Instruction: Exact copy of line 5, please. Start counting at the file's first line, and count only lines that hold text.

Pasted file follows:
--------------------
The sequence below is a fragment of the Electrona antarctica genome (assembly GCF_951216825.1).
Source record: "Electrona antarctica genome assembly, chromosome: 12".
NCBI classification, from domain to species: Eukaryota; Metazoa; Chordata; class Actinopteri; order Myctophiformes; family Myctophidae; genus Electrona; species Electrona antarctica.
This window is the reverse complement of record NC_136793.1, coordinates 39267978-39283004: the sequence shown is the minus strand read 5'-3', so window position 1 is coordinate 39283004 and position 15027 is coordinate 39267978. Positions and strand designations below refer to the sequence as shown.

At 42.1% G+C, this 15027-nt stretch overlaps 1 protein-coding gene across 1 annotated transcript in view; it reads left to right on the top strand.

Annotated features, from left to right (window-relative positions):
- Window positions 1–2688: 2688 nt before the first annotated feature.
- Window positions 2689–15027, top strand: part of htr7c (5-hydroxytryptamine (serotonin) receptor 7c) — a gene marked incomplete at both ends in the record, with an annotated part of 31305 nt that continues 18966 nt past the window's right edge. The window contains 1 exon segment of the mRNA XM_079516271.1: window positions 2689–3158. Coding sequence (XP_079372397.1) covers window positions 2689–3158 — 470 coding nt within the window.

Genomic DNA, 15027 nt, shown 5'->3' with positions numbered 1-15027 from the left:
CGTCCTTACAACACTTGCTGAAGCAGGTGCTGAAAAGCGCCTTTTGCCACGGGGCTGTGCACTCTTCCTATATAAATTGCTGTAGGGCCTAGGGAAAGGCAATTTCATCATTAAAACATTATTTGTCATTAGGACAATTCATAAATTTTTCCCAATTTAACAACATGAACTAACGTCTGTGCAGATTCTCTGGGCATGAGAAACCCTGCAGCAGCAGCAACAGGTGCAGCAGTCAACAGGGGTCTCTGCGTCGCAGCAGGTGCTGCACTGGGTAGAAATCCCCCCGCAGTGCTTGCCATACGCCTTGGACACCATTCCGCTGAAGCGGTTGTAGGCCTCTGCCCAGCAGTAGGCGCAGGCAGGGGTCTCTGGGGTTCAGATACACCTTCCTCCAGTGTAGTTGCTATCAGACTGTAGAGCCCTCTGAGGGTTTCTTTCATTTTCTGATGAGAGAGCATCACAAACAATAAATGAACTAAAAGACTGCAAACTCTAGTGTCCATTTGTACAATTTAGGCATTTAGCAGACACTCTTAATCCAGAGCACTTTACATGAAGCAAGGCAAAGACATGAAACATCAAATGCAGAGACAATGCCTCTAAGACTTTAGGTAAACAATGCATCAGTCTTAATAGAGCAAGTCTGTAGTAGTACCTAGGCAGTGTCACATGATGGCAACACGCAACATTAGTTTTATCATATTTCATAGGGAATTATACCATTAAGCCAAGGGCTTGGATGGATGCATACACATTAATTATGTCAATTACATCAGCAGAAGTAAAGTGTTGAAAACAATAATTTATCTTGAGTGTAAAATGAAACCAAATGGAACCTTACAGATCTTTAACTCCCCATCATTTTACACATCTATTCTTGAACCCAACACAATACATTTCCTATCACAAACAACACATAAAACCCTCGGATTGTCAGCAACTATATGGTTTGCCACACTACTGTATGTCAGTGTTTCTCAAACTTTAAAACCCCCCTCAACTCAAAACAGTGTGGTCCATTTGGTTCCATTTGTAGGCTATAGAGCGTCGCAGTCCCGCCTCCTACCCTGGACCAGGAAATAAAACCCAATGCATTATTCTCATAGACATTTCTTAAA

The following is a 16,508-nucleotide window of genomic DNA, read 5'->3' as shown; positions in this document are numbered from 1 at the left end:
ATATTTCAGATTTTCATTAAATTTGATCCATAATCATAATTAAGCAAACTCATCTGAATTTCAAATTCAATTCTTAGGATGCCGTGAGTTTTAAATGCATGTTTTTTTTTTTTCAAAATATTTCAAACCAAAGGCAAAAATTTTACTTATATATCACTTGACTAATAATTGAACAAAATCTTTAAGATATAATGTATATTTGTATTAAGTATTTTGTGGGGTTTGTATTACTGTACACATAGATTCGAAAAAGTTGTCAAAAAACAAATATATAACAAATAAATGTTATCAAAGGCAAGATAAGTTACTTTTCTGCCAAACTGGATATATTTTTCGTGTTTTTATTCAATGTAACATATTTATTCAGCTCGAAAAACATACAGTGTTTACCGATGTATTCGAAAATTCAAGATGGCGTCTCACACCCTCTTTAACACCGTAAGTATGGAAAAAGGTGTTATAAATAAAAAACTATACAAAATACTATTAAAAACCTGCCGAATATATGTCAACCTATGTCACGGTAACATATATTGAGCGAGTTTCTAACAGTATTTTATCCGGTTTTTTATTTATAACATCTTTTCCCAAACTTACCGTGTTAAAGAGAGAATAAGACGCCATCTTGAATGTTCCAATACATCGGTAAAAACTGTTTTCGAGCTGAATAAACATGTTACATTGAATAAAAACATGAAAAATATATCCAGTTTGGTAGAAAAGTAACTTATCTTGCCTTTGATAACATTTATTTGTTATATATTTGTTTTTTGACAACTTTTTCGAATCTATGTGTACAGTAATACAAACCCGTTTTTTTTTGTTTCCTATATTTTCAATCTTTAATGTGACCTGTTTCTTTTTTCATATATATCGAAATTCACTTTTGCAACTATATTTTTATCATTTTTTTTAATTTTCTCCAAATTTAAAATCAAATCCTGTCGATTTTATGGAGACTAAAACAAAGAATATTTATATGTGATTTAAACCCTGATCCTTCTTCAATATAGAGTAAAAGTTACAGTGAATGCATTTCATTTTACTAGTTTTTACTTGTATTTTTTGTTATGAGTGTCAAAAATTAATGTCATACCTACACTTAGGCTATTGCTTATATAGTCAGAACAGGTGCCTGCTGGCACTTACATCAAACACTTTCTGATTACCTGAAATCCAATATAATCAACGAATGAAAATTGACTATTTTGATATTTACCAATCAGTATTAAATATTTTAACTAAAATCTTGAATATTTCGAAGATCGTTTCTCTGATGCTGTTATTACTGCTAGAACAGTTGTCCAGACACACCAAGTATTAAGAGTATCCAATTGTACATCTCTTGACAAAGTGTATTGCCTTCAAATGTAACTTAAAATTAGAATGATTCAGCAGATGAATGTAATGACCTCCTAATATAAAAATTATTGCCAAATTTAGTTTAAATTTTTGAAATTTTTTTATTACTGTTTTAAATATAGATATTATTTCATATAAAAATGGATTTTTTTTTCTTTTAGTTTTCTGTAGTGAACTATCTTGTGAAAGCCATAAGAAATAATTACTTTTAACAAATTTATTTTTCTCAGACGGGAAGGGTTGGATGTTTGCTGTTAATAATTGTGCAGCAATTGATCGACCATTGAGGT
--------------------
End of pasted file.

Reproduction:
At 42.1% G+C, this 15027-nt stretch overlaps 1 protein-coding gene across 1 annotated transcript in view; it reads left to right on the top strand.